Red Allen

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This article is about the jazz musician. For the bluegrass singer and guitarist, see Red Allen (bluegrass).
For other people named Henry Allen, see Henry Allen (disambiguation).
Red Allen
Red allen loc.jpg
Allen at the Onyx Club, New York, N.Y., ca. May 1946
Photo: William P. Gottlieb
Background information
Birth name Henry James Allen
Also known as "Red"
Born January 7, 1908
Algiers, Louisiana, United States
Died April 17, 1967(1967-04-17) (aged 59)
New York City, New York, United States
Genres Jazz
Occupation(s) Trumpeter
Instruments Trumpet
Years active 1924–1967
Associated acts King Oliver, Clarence Williams, Steve Lacy

Henry James "Red" Allen (January 7, 1908 – April 17, 1967) was a jazz trumpeter and vocalist whose style has been claimed to be the first to fully incorporate the innovations of Louis Armstrong.[1]

Life and career[edit]

Allen was born in the Algiers neighborhood of New Orleans, Louisiana, the son of the bandleader Henry Allen. He took early trumpet lessons from Peter Bocage and Manuel Manetta.

Allen's career began in Sidney Desvigne's Southern Syncopators. He was playing professionally by 1924 with the Excelsior Brass Band and the jazz dance bands of Sam Morgan, George Lewis and John Casimir. After playing on riverboats on the Mississippi River, he went to Chicago in 1927 to join King Oliver's band. Around this time he made recordings on the side in the band of Clarence Williams. After returning briefly to New Orleans, where he worked with the bands of Fate Marable and Fats Pichon, he was offered a recording contract with Victor Records and went to New York City, where he joined the Luis Russell band, which was later fronted by Louis Armstrong in the late 1930s.[2]

In 1929 Allen joined Luis Russell's Orchestra, in which he was a featured soloist until 1932. He took part in recording sessions that year organized by Eddie Condon, some of which featured Fats Waller and Tommy Dorsey. He also made a series of recordings in late 1931 with Don Redman. In 1933 he joined Fletcher Henderson's Orchestra, in which he stayed until 1934. He played with Lucky Millinder's Mills Blue Rhythm Band from 1934 to 1937, when he returned to Russell for three more years, by which time Russell's orchestra was fronted by Louis Armstrong. Allen seldom received any solo space on recordings with Armstrong but was prominently featured in the band's live performances, even getting billing as a featured attraction.

As a bandleader, Allen recorded for Victor from 1929 through 1930. He made a series of recordings as co-leader with Coleman Hawkins in 1933 for ARC (Banner, Melotone, Oriole, Perfect, Romeo, etc.) and continued as an ARC recording artist through 1935, when he was moved to ARC's Vocalion label for a popular series of swing records from 1935 through late 1937. A number of these were popular at the time. He did a solitary session for Decca in 1940 and two sessions for OKeh in 1941. After World War II, he recorded for Brunswick in 1944, Victor in 1946, and Apollo in 1947.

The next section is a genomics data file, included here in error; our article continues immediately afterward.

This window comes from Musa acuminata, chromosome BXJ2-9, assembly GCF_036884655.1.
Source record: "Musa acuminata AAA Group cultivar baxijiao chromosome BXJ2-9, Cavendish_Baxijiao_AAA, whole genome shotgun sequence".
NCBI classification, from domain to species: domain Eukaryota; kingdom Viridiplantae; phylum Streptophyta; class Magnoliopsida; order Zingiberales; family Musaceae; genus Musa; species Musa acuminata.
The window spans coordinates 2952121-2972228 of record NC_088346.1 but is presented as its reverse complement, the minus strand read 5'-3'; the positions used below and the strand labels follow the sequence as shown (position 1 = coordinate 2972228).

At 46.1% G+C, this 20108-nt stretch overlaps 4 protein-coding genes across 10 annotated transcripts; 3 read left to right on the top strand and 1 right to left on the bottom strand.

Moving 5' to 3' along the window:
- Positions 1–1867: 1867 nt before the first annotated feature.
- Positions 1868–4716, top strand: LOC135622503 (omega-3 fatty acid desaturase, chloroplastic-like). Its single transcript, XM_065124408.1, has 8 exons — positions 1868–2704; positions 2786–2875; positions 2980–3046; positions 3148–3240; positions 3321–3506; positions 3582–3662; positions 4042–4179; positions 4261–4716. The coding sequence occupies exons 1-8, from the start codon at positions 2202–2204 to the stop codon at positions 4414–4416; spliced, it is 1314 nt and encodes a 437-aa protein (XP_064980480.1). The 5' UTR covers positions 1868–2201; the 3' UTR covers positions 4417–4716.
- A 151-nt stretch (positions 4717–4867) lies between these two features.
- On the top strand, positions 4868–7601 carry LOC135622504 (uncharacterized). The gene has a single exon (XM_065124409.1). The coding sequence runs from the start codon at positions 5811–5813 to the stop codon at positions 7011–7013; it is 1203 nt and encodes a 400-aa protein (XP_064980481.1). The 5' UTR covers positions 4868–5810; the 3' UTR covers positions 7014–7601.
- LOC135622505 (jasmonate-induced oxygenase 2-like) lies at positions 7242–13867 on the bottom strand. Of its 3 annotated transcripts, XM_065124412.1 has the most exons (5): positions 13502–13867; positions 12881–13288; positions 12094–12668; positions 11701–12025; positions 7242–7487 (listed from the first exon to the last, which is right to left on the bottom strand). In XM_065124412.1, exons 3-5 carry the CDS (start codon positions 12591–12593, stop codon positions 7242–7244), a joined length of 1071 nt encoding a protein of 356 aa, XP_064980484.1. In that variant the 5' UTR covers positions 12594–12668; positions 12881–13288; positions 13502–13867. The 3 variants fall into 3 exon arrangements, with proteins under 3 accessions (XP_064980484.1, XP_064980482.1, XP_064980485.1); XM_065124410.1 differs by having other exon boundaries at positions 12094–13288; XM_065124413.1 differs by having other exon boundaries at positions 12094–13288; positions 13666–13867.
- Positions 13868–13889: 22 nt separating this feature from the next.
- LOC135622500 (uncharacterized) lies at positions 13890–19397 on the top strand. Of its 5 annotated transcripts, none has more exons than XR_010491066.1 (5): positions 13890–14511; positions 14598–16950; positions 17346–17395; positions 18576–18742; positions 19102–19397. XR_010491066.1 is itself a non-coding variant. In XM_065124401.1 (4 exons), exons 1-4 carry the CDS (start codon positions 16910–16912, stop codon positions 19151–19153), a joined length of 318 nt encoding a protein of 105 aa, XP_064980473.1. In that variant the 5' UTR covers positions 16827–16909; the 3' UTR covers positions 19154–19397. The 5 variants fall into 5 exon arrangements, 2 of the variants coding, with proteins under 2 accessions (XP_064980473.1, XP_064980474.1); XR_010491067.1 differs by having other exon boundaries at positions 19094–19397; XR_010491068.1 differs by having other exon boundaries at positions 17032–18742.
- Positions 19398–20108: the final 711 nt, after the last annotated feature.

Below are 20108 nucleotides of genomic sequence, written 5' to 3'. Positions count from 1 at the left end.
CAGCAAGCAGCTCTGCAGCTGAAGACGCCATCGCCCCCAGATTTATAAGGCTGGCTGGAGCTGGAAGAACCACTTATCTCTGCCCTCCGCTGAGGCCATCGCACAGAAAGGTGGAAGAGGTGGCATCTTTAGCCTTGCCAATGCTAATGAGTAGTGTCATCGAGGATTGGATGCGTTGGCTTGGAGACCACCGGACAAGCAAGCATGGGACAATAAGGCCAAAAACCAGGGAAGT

Allen continued making many recordings under his own name and also with Fats Waller and Jelly Roll Morton and accompanied such vocalists as Victoria Spivey and Billie Holiday. After a short stint with Benny Goodman, Allen started leading his own band at the Famous Door in Manhattan. He then toured with the band around the UNited States into the late 1950s.

In December 1957, Allen made a memorable appearance along with Pee Wee Russell on the television program "Sound Of Jazz". In 1959 he made his first tour of Europe when he joined Kid Ory's band. He led the house band at New York's famous Metropole Cafe from 1954 until the club ceased its jazz policy in 1965.


Allen returned to working under his own name and made numerous tours of the United States and Europe. He was diagnosed with pancreatic cancer in late 1966. After undergoing surgery, he made a final tour of England, which ended six weeks before his death, on April 17, 1967, in New York City. He was survived by his widow, Pearly May, and a son, Henry Allen III.

Style and influence[edit]

Red Allen's trumpet style has been described, by some critics, as the first to fully incorporate the innovations of Louis Armstrong and to develop an emphasis on phrasing.[3] Allen's recordings received much favorable attention. His versatility is shown by his winning of Down Beat awards in both the traditional jazz and the modern jazz categories.


With Langston Hughes


  1. ^ Cook, Richard (2005). Richard Cook's Jazz Encycolpedia. London: Penguin Books. p. 9. ISBN 0-141-00646-3. 
  2. ^ Collier, James Lincoln (1985). Louis Armstrong. Pan Books. p. 294. ISBN 0-330-28607-2. 
  3. ^ Berendt, Joachim (1976). The Jazz Book. Paladin. pp. 187–188. 

Further reading[edit]

External links[edit]